Awhile back, my friend George, aka Ninjabetic posted a story related to a co-worker being diagnosed with breast cancer. Here is the link for reference:
You’ll notice, I commented on his post that day.
When I was diagnosed with diabetes, I had two dear friends battling cancer. K has since lost that battle and we miss her very much! T was able to try a new stem cell transplant treatment and is now doing quite well and just received another “all clear” scan. I tell you that to say this. . .at the time that I received my diagnosis, my first reaction was to think of these friends, what they were going through and say, “well, at least I don’t have cancer.”
In March of this year, I WAS diagnosed with cancer; invasive ductile carcinoma of the left breast and axillary lymph nodes. I was surprised to learn some new facts about both diabetes and cancer along this journey and I’ve got to say, I really wonder if that statement holds any truth to it at all for me. BTW. . If you’ve been diagnosed with diabetes, or any life threatening disease of that nature. . .please allow yourself to grieve and get a grip on your condition, without discounting it or ignoring it.
I know my two conditions are my own, and this may not be the case with every cancer, or every case of diabetes, but for me. . .I’d take this cancer over diabetes, any day of the week!
Statistically, I am more likely to die of diabetes than from my breast cancer. People with diabetes often experience low blood glucose levels, and in my case, in the middle of the night. If I were to sleep through one of these episodes and have my blood glucose continue to drop, I simply would not wake up. I could also end up in a coma from DKA (Diabetic Keto-Acidosis). This happens when your blood glucose rises so high that your blood becomes acidic. Then, there’s the heart failure, kidney failure, etc.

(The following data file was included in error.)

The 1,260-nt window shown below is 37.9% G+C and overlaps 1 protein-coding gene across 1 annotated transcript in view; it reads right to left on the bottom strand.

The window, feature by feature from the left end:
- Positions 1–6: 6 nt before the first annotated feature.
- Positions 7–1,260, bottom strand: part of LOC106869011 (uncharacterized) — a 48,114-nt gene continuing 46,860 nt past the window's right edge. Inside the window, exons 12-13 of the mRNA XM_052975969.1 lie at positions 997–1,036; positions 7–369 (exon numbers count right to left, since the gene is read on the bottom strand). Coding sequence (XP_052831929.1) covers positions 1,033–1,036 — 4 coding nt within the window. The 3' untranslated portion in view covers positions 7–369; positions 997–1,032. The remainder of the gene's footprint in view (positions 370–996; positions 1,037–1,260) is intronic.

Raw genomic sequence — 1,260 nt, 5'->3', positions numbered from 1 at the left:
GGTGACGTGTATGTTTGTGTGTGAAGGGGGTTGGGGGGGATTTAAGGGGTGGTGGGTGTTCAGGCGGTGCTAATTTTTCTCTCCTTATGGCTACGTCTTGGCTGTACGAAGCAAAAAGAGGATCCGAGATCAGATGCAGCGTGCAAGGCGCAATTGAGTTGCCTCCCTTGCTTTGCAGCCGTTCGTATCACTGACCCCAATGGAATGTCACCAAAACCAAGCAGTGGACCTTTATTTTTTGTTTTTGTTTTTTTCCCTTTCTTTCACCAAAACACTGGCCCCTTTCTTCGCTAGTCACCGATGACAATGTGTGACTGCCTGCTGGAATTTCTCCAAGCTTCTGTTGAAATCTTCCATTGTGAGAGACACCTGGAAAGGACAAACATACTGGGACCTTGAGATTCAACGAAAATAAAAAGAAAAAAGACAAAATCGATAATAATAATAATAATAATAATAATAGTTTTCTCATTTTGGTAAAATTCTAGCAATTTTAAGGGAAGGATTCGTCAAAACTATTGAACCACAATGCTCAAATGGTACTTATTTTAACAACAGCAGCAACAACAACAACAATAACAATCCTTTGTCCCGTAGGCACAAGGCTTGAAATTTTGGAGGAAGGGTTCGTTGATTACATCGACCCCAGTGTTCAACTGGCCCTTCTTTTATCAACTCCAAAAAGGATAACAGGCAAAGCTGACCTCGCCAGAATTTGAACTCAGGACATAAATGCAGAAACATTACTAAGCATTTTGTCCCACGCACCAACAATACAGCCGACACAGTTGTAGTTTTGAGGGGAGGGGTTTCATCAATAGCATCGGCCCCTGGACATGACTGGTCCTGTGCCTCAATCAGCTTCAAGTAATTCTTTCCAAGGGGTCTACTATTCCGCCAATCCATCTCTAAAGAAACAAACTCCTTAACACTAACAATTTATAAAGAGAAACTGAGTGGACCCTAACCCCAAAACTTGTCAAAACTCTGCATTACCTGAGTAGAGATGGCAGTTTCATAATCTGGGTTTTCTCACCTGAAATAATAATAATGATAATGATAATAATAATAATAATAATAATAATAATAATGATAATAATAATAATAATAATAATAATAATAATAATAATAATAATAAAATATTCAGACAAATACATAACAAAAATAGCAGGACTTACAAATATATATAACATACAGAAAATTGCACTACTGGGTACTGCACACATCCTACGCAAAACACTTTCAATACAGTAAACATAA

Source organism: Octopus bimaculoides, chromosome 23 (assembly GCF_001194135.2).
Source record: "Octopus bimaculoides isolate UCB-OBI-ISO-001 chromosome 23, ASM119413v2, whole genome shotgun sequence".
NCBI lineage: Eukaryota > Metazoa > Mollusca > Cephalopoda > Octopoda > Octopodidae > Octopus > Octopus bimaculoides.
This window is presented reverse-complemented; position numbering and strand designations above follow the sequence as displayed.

My cancer responded extremely well to chemotherapy and has crumbled away to the point of being undetectable. 8 treatments later, the Dr. pokes and prods and feels nothing but normal breast tissue now. I will have surgery and radiation in the coming weeks, but, I also expect to hear the phrase, “cancer-free” VERY soon.
My diabetes will last until God chooses to touch me and rebuild my pancreas, or give someone the knowledge to transplant or build an artificial organ.
It’s a strange phenom, but saying the words, “I have cancer”, suddenly escalates you to celebrity status. Suddenly, everyone at church knows who I am. People talk to their friends and refer to me as “this good friend of mine, with cancer. . .” everyone wants to help, be part of your journey and support you in your battle. I can’t tell you how much that helps. The sudden lifting of prayers, cards and letters sent and offering of assistance is what got me through this thus far. However, this didn’t happen with my diabetes announcement. I happily admit, my closest friends and family have asked how I was doing, and wanted updates, but generally, diabetes is invisible and you fight it with your closest allies at hand.
The visibility of cancer changes everything. I’ve not once had a person watch me test my blood sugar in a restaurant and then come over to offer me encouragement. However, one look at my shiny dome and there will be at least one person who will do just that. Total strangers come to the table, offer a hug, share their stories and assure me that I will beat this.
I guess what I’m trying say is. . .until the NFL wears light blue in honor of Diabetes Month in November, PWD will continue to battle their diabetes with their closest friends/family close at hand. All the testing, basal rates, bolusing, worrying, overnight lows, late afternoon highs and algebraic computations will happen silently for the rest of their lives.
I’ve never felt so loved, so blessed, so surrounded by an army of warriors until I muttered the big “c”, and I’m so grateful. This will be the year I hold in memory as the year I experienced being cured. I will take all that strength and march forward until I am cured of diabetes too. Now, at least, I know how it feels. . .to be cured. . .when it happens next time, I’ll recognize it right away.